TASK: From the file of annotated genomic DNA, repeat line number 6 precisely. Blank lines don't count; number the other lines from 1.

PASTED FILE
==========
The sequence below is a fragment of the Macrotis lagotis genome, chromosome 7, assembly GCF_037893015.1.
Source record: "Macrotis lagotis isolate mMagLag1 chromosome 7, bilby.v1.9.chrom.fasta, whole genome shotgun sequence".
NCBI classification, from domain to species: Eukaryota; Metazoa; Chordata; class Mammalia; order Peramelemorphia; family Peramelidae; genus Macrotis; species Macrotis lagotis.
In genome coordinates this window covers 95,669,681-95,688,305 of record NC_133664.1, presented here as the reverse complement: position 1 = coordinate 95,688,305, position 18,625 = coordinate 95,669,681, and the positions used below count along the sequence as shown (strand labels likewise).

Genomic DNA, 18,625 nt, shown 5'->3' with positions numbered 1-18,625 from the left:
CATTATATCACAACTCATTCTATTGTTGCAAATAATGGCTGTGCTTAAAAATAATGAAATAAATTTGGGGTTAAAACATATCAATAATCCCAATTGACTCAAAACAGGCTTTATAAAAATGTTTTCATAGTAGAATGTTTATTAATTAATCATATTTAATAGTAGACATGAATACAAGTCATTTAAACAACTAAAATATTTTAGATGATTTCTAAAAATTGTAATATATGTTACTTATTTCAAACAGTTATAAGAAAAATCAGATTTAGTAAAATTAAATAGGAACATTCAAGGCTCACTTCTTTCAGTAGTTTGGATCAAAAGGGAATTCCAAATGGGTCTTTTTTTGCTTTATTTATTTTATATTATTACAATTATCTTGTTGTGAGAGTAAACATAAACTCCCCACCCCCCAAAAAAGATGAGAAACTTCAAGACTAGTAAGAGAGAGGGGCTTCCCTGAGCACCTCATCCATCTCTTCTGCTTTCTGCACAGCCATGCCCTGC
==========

CATTATATCACAACTCATTCTATTGTTGCAAATAATGGCTGTGCTTAAAAATAATGAAATAAATTTGGGGTTAAAACATATCAATAATCCCAATTGACTCAAAACAGGCTTTATAAAAATGTTTTCATAGTAGAATGTTTATTAATTAATCATATTTAATAGTAGACATGAATACAAGTCATTTAAACAACTAAAATATTTTAGATGATTTCTAAAAATTGTAATATATGTTACTTATTTCAAACAGTTATAAGAAAAATCAGATTTAGTAAAATTAAATAGGAACATTCAAGGCTCACTTCTTTCAGTAGTTTGGATCAAAAGGGAATTCCAAATGGGTCTTTTTTTGCTTTATTTATTTTATATTATTACAATTATCTTGTTGTGAGAGTAAACATAAACTCCCCACCCCCCAAAAAAGATGAGAAACTTCAAGACTAGTAAGAGAGAGGGGCTTCCCTGAGCACCTCATCCATCTCTTCTGCTTTCTGCACAGCCATGCCCTGC